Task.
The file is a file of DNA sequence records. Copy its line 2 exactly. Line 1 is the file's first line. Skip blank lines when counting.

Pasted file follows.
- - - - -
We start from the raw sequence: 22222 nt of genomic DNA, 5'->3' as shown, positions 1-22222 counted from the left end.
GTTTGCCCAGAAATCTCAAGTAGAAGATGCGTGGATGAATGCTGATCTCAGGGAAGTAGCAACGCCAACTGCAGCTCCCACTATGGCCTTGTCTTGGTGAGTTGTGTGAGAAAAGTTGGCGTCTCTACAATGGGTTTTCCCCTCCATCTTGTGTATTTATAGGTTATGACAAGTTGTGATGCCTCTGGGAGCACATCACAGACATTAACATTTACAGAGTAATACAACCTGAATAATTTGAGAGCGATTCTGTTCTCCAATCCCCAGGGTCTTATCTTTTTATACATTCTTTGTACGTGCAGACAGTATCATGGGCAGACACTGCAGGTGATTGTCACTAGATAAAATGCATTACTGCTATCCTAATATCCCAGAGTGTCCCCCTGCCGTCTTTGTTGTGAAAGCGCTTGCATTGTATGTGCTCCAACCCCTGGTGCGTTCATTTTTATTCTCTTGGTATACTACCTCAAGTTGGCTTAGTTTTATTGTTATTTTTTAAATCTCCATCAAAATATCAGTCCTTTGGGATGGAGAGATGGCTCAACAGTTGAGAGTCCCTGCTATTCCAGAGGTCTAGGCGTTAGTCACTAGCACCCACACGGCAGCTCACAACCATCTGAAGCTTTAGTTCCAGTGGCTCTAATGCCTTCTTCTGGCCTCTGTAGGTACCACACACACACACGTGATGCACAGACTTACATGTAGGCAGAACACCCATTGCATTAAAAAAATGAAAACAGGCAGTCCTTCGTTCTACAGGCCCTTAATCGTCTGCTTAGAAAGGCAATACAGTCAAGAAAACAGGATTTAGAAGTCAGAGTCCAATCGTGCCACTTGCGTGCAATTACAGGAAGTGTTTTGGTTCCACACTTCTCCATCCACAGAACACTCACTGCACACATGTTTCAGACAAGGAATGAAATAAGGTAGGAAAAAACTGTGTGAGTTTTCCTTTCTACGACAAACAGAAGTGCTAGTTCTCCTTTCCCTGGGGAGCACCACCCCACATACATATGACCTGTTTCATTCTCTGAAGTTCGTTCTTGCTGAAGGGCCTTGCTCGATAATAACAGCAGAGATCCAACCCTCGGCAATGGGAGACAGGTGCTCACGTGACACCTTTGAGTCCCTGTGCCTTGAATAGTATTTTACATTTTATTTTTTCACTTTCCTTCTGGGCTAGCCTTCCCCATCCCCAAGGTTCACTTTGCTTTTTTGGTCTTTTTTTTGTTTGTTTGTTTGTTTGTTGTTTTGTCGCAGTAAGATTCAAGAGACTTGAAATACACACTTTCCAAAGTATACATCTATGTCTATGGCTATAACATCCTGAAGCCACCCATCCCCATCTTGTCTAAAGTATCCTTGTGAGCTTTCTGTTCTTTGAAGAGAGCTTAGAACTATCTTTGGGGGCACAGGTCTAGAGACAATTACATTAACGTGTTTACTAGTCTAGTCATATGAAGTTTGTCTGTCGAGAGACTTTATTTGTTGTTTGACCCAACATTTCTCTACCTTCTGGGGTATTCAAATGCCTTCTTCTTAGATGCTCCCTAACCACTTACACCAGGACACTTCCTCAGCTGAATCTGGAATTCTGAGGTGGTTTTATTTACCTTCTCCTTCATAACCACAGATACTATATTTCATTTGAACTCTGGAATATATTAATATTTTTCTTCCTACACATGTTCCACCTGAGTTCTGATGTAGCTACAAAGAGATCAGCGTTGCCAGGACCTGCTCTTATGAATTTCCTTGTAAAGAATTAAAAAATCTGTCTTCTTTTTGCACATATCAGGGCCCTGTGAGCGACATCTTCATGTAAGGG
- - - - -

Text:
GTTTGCCCAGAAATCTCAAGTAGAAGATGCGTGGATGAATGCTGATCTCAGGGAAGTAGCAACGCCAACTGCAGCTCCCACTATGGCCTTGTCTTGGTGAGTTGTGTGAGAAAAGTTGGCGTCTCTACAATGGGTTTTCCCCTCCATCTTGTGTATTTATAGGTTATGACAAGTTGTGATGCCTCTGGGAGCACATCACAGACATTAACATTTACAGAGTAATACAACCTGAATAATTTGAGAGCGATTCTGTTCTCCAATCCCCAGGGTCTTATCTTTTTATACATTCTTTGTACGTGCAGACAGTATCATGGGCAGACACTGCAGGTGATTGTCACTAGATAAAATGCATTACTGCTATCCTAATATCCCAGAGTGTCCCCCTGCCGTCTTTGTTGTGAAAGCGCTTGCATTGTATGTGCTCCAACCCCTGGTGCGTTCATTTTTATTCTCTTGGTATACTACCTCAAGTTGGCTTAGTTTTATTGTTATTTTTTAAATCTCCATCAAAATATCAGTCCTTTGGGATGGAGAGATGGCTCAACAGTTGAGAGTCCCTGCTATTCCAGAGGTCTAGGCGTTAGTCACTAGCACCCACACGGCAGCTCACAACCATCTGAAGCTTTAGTTCCAGTGGCTCTAATGCCTTCTTCTGGCCTCTGTAGGTACCACACACACACACGTGATGCACAGACTTACATGTAGGCAGAACACCCATTGCATTAAAAAAATGAAAACAGGCAGTCCTTCGTTCTACAGGCCCTTAATCGTCTGCTTAGAAAGGCAATACAGTCAAGAAAACAGGATTTAGAAGTCAGAGTCCAATCGTGCCACTTGCGTGCAATTACAGGAAGTGTTTTGGTTCCACACTTCTCCATCCACAGAACACTCACTGCACACATGTTTCAGACAAGGAATGAAATAAGGTAGGAAAAAACTGTGTGAGTTTTCCTTTCTACGACAAACAGAAGTGCTAGTTCTCCTTTCCCTGGGGAGCACCACCCCACATACATATGACCTGTTTCATTCTCTGAAGTTCGTTCTTGCTGAAGGGCCTTGCTCGATAATAACAGCAGAGATCCAACCCTCGGCAATGGGAGACAGGTGCTCACGTGACACCTTTGAGTCCCTGTGCCTTGAATAGTATTTTACATTTTATTTTTTCACTTTCCTTCTGGGCTAGCCTTCCCCATCCCCAAGGTTCACTTTGCTTTTTTGGTCTTTTTTTTGTTTGTTTGTTTGTTTGTTGTTTTGTCGCAGTAAGATTCAAGAGACTTGAAATACACACTTTCCAAAGTATACATCTATGTCTATGGCTATAACATCCTGAAGCCACCCATCCCCATCTTGTCTAAAGTATCCTTGTGAGCTTTCTGTTCTTTGAAGAGAGCTTAGAACTATCTTTGGGGGCACAGGTCTAGAGACAATTACATTAACGTGTTTACTAGTCTAGTCATATGAAGTTTGTCTGTCGAGAGACTTTATTTGTTGTTTGACCCAACATTTCTCTACCTTCTGGGGTATTCAAATGCCTTCTTCTTAGATGCTCCCTAACCACTTACACCAGGACACTTCCTCAGCTGAATCTGGAATTCTGAGGTGGTTTTATTTACCTTCTCCTTCATAACCACAGATACTATATTTCATTTGAACTCTGGAATATATTAATATTTTTCTTCCTACACATGTTCCACCTGAGTTCTGATGTAGCTACAAAGAGATCAGCGTTGCCAGGACCTGCTCTTATGAATTTCCTTGTAAAGAATTAAAAAATCTGTCTTCTTTTTGCACATATCAGGGCCCTGTGAGCGACATCTTCATGTAAGGG